Biodiversity challenge – Baiji

Dolphin unfriendly
'Ghosts of The Baiji River Dolphin' Oil Painting by Chloe Water field

‘Ghosts of The Baiji River Dolphin’
Oil Painting by Chloe Waterfield

Bye, bye, baiji,
Bye, bye.
Sold down the Yangtze,
Left high and dry.
Sonar scrambled,
Sand bars sullied.
Swimming in
Ever-decreasing eddies,
A drowning chicken
Unsure where its head is.
A drifting boat
Without a skipper;
Up pollution creek
Without a flipper.
Aquatic static
And argy bargy;
Traffic too hectic,
Current electric.
Wave a white fin
In cetacean surrender,
Wearily tender
Your resignation;
Sound the death knell
For echolocation
In underwater hell.
Farewell, baiji,

© Tim Knight and timknightwriter, 2014.

Species profile: Baiji

IUCN Red List Category: Critically Endangered (Possibly extinct)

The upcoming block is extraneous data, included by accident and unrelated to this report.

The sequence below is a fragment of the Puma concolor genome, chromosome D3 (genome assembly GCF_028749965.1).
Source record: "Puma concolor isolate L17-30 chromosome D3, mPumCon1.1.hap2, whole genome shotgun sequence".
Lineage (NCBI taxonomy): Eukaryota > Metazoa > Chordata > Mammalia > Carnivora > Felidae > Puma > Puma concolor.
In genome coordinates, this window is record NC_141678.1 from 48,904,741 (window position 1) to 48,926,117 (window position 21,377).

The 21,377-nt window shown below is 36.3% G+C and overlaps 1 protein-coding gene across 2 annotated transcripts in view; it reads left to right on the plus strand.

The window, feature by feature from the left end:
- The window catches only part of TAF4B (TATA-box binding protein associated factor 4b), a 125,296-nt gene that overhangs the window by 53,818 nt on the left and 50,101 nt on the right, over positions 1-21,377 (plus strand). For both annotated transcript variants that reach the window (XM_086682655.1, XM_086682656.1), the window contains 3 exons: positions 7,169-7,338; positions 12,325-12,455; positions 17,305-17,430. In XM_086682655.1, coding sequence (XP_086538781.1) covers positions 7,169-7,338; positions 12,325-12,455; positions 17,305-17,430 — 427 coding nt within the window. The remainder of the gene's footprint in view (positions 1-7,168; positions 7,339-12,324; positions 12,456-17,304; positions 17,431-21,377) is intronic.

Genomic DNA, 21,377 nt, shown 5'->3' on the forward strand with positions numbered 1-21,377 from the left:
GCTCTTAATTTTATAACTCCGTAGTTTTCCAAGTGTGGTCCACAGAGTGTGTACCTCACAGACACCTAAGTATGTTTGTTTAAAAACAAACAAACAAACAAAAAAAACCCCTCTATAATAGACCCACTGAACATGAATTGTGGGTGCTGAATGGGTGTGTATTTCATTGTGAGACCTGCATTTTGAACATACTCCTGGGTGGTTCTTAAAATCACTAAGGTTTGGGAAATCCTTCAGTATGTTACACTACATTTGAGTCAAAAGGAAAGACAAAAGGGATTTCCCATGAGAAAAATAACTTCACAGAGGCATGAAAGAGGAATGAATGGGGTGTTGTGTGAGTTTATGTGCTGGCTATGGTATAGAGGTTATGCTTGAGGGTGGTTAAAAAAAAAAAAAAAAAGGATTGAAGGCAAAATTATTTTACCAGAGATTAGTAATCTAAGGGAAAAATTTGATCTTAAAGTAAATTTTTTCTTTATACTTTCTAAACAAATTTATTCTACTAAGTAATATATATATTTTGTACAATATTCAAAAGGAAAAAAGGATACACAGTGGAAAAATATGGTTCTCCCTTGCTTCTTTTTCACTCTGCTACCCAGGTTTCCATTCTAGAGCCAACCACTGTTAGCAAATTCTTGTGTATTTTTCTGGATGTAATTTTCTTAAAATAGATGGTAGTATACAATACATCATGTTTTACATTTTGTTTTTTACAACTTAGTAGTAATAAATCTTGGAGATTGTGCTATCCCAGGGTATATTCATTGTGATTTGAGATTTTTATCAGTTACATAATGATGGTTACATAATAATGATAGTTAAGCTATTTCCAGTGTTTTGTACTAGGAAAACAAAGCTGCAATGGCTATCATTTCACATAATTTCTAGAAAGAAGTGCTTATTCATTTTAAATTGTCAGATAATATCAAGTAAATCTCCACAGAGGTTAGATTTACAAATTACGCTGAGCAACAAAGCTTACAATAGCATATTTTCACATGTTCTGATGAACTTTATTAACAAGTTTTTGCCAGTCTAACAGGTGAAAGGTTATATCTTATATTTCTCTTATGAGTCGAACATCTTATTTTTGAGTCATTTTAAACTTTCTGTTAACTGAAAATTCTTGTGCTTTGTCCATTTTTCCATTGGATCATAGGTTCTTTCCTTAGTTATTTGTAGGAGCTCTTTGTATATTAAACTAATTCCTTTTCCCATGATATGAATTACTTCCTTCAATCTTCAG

The baiji, or Yangtze River dolphin, is characterised by a very long, slightly upturned beak and low triangular dorsal fin. Like other freshwater dolphins that inhabit muddy rivers, it navigates using echolocation, rather than by sight, and has tiny, barely functional eyes. The baiji has the dubious honour of being the world’s most endangered cetacean, and may well already be extinct. The last confirmed sighting was in 2002 and comprehensive surveys conducted since that time have failed to locate a single specimen. China’s rapid industrial expansion and development has led to increased river traffic, construction activity, upstream damming, dredging, pollution, unsustainable fishing practices and a whole litany of other environmental pressures, rendering the Yangtze inhospitable, if not uninhabitable, for the baiji. More info

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